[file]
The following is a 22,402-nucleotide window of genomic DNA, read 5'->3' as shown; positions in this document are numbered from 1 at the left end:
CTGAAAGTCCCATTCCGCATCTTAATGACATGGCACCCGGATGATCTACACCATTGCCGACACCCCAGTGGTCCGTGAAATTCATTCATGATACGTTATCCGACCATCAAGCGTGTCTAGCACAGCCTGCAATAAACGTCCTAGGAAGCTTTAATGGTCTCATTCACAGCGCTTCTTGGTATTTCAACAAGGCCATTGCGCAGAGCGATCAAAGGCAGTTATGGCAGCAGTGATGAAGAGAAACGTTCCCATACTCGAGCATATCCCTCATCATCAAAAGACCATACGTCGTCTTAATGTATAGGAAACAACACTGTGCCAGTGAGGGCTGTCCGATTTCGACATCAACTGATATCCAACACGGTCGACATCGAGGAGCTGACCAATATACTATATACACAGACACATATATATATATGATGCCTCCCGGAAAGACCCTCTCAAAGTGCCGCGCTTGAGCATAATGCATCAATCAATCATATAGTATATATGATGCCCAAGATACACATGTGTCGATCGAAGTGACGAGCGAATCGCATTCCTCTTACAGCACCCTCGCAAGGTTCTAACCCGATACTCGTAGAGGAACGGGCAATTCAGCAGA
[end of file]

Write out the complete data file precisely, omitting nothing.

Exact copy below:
The following is a 22,402-nucleotide window of genomic DNA, read 5'->3' as shown; positions in this document are numbered from 1 at the left end:
CTGAAAGTCCCATTCCGCATCTTAATGACATGGCACCCGGATGATCTACACCATTGCCGACACCCCAGTGGTCCGTGAAATTCATTCATGATACGTTATCCGACCATCAAGCGTGTCTAGCACAGCCTGCAATAAACGTCCTAGGAAGCTTTAATGGTCTCATTCACAGCGCTTCTTGGTATTTCAACAAGGCCATTGCGCAGAGCGATCAAAGGCAGTTATGGCAGCAGTGATGAAGAGAAACGTTCCCATACTCGAGCATATCCCTCATCATCAAAAGACCATACGTCGTCTTAATGTATAGGAAACAACACTGTGCCAGTGAGGGCTGTCCGATTTCGACATCAACTGATATCCAACACGGTCGACATCGAGGAGCTGACCAATATACTATATACACAGACACATATATATATATGATGCCTCCCGGAAAGACCCTCTCAAAGTGCCGCGCTTGAGCATAATGCATCAATCAATCATATAGTATATATGATGCCCAAGATACACATGTGTCGATCGAAGTGACGAGCGAATCGCATTCCTCTTACAGCACCCTCGCAAGGTTCTAACCCGATACTCGTAGAGGAACGGGCAATTCAGCAGA